Made in the Alliance

How to Shore up the Foundations of Transatlantic Solidarity

Russian President Vladimir Putin’s invasion of Ukraine has reinvigorated the Western alliance and bolstered transatlantic solidarity. After being declared “brain dead” by French President Emmanuel Macron in 2019, NATO has sprung to life, deploying forces to its eastern flank and coordinating the provision of sophisticated weapons that have helped Ukraine impede Russia’s invasion. For the first time in its history, the European Union has financed the purchase and delivery of lethal aid. Western countries have vastly exceeded expectations in implementing coordinated financial sanctions that have crippled Russia’s economy. Even neutral Switzerland joined the fray.

But no matter how remarkable this solidarity may be in the short term, there is no guarantee that it will last: if policymakers are complacent, powerful trends predating the Ukraine crisis could overwhelm and ultimately derail it. Protectionist sentiment and self-defeating trade wars have pulled at the seams of Western economic integration. Former U.S. President Donald Trump’s threats to pull out of NATO and the chaotic withdrawal from Afghanistan in 2021 have chipped away at military trust between the United States and Europe. A Marine Le Pen victory later this month in France would pose additional challenges to the alliance, and looming concerns about the 2024 presidential election raise doubts about the United States’ commitment.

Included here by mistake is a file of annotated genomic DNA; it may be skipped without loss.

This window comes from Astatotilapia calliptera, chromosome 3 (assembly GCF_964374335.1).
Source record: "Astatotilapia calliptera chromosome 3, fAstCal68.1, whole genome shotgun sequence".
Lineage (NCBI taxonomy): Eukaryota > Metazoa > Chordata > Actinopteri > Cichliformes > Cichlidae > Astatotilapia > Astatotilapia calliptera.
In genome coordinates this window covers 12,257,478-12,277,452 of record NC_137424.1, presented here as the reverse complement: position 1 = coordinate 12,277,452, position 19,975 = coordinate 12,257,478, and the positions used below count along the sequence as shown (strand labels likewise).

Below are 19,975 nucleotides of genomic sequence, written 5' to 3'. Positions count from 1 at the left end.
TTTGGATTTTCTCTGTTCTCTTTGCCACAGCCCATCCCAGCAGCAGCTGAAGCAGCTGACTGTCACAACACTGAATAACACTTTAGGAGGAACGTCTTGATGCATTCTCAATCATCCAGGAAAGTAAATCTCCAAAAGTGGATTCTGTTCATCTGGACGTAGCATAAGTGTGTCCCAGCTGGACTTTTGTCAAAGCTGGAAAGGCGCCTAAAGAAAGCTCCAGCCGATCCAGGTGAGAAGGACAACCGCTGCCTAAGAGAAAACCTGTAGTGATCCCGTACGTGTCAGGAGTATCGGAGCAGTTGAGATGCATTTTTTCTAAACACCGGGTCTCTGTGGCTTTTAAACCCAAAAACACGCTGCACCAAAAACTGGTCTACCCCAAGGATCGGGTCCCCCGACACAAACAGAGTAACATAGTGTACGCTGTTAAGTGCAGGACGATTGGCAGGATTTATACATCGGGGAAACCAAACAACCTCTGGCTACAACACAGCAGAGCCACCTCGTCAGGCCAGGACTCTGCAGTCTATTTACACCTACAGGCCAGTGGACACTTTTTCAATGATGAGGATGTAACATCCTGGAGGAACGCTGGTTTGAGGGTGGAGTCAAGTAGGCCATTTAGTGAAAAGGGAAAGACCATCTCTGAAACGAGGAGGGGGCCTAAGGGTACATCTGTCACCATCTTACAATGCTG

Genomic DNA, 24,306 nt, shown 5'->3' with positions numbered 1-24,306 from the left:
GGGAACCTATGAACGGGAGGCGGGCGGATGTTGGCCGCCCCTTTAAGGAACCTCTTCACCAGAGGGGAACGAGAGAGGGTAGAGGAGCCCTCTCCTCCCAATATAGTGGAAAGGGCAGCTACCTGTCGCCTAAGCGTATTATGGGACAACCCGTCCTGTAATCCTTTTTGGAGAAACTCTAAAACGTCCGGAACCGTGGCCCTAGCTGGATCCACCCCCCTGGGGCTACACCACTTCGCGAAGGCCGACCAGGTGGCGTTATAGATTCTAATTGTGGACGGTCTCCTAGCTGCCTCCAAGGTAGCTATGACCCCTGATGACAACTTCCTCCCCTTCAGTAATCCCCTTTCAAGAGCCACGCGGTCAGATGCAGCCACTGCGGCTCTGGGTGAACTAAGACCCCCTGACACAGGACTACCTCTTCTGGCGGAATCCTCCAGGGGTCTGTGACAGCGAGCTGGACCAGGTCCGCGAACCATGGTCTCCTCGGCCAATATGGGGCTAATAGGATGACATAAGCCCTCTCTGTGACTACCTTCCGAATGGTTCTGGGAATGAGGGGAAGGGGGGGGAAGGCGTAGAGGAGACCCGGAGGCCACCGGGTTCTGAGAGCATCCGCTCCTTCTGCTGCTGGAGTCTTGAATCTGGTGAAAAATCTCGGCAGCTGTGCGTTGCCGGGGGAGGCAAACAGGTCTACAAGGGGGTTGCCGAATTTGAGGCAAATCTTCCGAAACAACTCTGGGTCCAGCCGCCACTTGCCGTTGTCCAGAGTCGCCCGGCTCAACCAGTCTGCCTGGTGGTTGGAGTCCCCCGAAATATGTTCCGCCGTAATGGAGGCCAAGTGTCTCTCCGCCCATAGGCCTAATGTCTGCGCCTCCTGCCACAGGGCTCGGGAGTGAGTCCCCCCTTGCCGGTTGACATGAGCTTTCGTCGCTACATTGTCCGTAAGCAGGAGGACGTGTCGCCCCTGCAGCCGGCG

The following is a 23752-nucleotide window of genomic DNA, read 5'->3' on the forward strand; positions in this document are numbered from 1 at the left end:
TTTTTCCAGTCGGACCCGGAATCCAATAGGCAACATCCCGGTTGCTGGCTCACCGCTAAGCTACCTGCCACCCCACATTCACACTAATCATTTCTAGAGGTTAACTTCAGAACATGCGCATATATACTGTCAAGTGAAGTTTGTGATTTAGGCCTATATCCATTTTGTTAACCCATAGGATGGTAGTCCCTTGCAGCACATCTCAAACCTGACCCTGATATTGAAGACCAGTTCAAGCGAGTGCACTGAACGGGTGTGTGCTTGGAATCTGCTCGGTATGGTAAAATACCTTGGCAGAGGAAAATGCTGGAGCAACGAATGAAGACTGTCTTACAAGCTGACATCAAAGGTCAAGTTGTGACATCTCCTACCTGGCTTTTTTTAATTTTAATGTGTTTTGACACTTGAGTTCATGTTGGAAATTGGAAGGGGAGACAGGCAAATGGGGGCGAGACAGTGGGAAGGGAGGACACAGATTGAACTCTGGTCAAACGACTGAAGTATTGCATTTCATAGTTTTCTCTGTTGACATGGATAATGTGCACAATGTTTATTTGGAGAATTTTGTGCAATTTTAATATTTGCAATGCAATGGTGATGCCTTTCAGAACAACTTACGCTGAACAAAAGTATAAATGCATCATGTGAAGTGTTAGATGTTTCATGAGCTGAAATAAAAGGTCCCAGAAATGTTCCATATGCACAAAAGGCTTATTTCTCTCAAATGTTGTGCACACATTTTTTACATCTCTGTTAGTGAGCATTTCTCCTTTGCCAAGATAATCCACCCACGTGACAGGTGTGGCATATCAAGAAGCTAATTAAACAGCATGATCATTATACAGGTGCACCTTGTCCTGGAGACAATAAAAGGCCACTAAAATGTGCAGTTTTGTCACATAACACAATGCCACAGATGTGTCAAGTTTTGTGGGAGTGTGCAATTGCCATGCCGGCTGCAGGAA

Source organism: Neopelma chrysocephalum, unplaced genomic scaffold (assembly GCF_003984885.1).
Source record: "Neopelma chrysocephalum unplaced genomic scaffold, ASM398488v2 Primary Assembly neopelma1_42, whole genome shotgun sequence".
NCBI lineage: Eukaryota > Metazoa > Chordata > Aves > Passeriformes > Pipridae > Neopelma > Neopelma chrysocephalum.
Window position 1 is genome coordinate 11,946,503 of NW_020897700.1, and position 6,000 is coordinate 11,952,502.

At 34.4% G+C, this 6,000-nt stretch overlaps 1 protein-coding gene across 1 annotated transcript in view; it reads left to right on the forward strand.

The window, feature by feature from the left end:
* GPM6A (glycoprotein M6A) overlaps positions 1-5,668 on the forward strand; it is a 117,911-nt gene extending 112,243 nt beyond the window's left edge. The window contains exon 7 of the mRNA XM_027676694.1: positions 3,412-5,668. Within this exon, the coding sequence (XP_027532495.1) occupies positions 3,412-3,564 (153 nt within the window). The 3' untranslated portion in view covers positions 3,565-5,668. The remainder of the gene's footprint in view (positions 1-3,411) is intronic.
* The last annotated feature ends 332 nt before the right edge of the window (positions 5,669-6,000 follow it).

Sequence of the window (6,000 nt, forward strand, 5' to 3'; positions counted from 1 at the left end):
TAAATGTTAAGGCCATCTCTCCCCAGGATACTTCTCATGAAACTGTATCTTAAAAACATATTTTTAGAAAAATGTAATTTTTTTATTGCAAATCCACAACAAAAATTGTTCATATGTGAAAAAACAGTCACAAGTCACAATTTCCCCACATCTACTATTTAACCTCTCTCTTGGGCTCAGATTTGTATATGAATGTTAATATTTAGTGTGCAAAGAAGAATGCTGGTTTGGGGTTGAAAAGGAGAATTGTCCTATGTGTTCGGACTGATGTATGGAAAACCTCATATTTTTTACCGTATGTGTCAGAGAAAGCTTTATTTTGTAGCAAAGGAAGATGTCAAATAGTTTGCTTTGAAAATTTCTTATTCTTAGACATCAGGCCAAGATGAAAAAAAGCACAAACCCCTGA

If not managed intelligently, the reawakening of Europe as a diplomatic and military actor and the reexamination of global economic interdependence catalyzed by Russia’s invasion could result not in a strengthened transatlantic alliance but in a more worrying outcome: the emergence of three distinct blocs, one centered around the United States, a second around Europe, and a third around China (which would include Russia). Such a world—with the United States and Europe often collaborating, but also at odds when their interests diverge—would make the management of China and Russia more difficult, as the two would have opportunities to trigger and exploit U.S.-European tensions. It would also represent a major missed opportunity for the United States and Europe.

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